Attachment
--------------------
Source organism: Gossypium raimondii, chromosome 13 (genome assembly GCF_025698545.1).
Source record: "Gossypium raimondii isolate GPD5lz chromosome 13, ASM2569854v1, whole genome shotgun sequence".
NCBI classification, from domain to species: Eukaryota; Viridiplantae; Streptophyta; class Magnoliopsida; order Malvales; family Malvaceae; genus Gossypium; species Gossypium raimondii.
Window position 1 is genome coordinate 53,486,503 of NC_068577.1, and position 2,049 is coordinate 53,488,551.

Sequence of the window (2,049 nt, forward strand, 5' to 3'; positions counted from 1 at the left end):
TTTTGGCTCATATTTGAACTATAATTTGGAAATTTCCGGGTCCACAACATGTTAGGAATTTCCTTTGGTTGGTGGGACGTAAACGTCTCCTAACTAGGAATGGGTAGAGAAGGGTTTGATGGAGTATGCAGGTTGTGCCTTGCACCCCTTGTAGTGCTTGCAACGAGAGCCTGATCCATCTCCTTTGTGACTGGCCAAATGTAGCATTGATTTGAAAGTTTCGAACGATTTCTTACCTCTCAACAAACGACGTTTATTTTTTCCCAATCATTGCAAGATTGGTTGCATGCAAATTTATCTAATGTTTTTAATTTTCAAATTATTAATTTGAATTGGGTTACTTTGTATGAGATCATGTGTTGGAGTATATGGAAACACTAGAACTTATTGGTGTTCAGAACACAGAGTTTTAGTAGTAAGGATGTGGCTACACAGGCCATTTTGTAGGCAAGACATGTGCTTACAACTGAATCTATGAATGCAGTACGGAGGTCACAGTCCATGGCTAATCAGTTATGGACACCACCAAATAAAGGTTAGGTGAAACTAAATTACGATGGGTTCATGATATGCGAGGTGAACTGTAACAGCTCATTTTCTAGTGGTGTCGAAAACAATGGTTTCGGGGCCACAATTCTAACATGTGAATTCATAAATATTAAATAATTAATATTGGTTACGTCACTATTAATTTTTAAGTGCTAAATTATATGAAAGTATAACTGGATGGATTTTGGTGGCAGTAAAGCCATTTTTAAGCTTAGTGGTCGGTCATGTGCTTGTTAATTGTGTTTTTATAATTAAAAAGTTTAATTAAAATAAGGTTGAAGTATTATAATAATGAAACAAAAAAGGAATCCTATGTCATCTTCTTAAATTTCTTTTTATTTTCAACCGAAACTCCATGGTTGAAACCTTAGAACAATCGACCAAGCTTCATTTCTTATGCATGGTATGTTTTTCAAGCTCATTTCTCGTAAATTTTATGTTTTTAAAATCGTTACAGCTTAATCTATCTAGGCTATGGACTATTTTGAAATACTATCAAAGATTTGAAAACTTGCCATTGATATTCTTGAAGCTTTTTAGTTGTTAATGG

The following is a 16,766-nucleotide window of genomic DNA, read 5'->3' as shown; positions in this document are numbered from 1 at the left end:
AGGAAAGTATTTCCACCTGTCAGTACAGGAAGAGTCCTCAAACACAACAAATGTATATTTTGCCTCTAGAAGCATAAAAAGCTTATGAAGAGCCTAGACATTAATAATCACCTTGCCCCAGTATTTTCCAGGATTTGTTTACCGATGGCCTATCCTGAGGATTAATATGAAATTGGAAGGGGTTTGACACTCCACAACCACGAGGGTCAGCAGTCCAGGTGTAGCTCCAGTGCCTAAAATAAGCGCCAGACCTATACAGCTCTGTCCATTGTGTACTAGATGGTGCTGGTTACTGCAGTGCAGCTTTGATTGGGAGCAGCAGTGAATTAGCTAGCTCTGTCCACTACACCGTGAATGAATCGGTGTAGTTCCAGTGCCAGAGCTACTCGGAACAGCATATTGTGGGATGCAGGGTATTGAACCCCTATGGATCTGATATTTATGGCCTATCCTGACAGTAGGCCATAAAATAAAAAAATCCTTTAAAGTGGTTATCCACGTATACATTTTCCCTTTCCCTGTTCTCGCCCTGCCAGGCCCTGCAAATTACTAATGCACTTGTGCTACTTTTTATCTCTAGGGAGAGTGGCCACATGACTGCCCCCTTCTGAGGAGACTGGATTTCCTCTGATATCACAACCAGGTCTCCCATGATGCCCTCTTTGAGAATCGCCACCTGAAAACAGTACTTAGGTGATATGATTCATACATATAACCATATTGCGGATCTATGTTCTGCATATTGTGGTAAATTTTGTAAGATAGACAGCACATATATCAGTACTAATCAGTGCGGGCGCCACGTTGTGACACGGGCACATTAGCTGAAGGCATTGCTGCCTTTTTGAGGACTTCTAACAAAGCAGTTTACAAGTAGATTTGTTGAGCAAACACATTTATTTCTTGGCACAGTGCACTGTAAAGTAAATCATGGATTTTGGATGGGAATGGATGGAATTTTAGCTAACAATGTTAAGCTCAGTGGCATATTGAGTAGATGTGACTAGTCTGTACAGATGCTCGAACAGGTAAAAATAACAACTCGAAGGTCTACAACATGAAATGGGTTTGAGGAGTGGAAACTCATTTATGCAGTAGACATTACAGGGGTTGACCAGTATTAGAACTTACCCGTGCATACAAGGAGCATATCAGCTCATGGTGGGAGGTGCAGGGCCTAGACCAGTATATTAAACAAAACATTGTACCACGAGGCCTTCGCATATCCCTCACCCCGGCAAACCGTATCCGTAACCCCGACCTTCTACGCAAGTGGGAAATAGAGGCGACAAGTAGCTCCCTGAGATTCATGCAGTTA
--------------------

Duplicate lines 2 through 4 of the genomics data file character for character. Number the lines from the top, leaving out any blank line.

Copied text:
Source record: "Gossypium raimondii isolate GPD5lz chromosome 13, ASM2569854v1, whole genome shotgun sequence".
NCBI classification, from domain to species: Eukaryota; Viridiplantae; Streptophyta; class Magnoliopsida; order Malvales; family Malvaceae; genus Gossypium; species Gossypium raimondii.
Window position 1 is genome coordinate 53,486,503 of NC_068577.1, and position 2,049 is coordinate 53,488,551.